Segments in this Video

Wilmington, Los Angeles (03:26)


CELDF director Ben Price discusses how community resistance to environmental toxins is largely ineffective. Ashley Hernandez's neighborhood is located in a "sacrifice zone" next to an oil refinery; the air quality agency has permitted 24 hour flaring.

Licking Town, Pennsylvania (03:36)

The Community Environmental Legal Defense Fund is a rural law firm acting as a last resort for communities suffering from environmental toxins. Farm owner Mik Robertson explains the strip mining process and resulting soil and groundwater degradation.

Tamaqua, Pennsylvania (03:30)

School nurse Cathy Miorelli discusses her historic coal mining community's struggle against cancer and shows toxic waste, superfund, and fly ash sites surrounding the town and its water source.

Environmental Protection Failure (03:48)

See clips from a news story about resistance to spreading sludge on Pennsylvania farmland. Price argues that no amount of toxins in drinking water is acceptable—rather than the current legal amount. Few community members benefit from strip mining activities.

United States Environmental Movement (03:05)

The Monongahela, Allegheny, and Ohio rivers meet in Pittsburgh, where industrial activity has degraded the environment. Former councilmember Doug Shields discusses historical efforts to clean the city. See environmental degradation statistics in the U.S.

Department of Everything Permitted (02:59)

The U.S. regulatory system fails to protect the environment. Fracking companies tried to get drilling rights in Pittsburgh neighborhoods. The Pennsylvania Department of Environmental Protection approves environmentally degrading activities to the detriment of community health.

Broadview Heights, Ohio (06:49)

Community organizer Tish O'Dell discusses the influx of oil wells in her suburban neighborhood. City council members are powerless against drilling companies because the state had preempted them in 2004. Resident Louie Chodkiewicz says drillers used extortion against him.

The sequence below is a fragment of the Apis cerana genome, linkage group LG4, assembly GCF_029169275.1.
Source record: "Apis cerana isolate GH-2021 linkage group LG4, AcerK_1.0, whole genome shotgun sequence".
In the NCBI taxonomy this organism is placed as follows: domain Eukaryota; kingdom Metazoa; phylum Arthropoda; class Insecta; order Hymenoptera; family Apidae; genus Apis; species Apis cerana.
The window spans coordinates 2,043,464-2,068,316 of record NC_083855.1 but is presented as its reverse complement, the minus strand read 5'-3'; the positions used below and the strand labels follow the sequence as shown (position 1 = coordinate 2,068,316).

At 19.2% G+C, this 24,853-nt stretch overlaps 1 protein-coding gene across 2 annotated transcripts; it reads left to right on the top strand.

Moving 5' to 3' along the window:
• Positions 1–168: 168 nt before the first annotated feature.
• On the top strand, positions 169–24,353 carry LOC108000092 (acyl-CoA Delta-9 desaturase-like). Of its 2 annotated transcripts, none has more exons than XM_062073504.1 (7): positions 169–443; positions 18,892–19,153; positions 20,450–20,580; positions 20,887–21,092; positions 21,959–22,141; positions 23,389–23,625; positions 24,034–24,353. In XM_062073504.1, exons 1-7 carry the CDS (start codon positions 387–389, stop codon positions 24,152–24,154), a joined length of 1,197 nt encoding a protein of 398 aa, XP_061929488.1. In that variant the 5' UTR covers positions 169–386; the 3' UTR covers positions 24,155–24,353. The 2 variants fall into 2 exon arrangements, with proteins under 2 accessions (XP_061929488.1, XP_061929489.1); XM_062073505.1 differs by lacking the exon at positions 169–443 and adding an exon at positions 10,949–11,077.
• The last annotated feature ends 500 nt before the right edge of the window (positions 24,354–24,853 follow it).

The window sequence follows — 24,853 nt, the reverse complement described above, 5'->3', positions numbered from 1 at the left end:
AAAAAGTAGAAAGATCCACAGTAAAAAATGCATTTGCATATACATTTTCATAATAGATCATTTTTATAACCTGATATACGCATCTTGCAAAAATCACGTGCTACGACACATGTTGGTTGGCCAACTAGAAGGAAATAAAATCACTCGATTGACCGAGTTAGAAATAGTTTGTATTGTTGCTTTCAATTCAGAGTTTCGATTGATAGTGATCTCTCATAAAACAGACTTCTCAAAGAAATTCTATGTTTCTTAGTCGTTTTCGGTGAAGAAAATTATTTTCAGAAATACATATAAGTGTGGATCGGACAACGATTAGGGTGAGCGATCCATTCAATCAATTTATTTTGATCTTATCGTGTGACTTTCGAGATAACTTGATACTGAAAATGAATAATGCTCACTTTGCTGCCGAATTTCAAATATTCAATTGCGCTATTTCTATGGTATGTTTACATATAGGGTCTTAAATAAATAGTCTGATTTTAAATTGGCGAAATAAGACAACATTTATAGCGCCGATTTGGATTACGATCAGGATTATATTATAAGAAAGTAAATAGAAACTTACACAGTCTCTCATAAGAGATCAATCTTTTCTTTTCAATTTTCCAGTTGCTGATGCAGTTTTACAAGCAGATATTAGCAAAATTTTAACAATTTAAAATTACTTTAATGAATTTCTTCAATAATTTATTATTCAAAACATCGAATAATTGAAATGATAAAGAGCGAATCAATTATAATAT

Self-Censorship (03:18)

A methane leak forced 2,200 families to relocate from Porter Ranch, California. Environmental regulations do not protect communities; corporations use the legal system to further unsustainable activities. Pittsburgh's Diocese leased the Cavalry Cemetery for drilling.

State Regulatory Doctrines (04:08)

Conventional activism relies on NGOs or the government to challenge the system, which fails to protect communities. Learn about state and federal preemption, Dillon's Rule, the corporate commerce clause, and corporate personhood that prohibit communities from passing local laws.

Challenging Illegitimate Laws (04:12)

Robert Kennedy, Jr. explains that pollution occurs when corporations lobby government not to enforce environmental protection laws. Industrial hog waste polluted waterways in Greene County, North Carolina. Communities are learning that the legal system will not protect them.

Community Empowerment (05:04)

Towns across America are establishing community bills of rights, including the right to a clean environment and local self-government. The Pittsburgh City Council enacted the Community Rights Ordinance in 2010. Dozens of communities also passed rights of nature ordinances.

Adopting Community Empowerment Laws (03:21)

Thomas Linzey of the CELDF explains political avenues for towns to create local bills of rights protecting the environment against pollution. Broadview Heights has prevented any new oil drilling since 2012.

Willamette Valley, Oregon (03:34)

Kate Perle worries about GMOs drifting onto her farm. Attorney Ann Kneeland says an ordinance protecting the local food system was not allowed on the ballot; her group is re-writing it in a series of initiatives.

Challenging Corporate Personhood (05:24)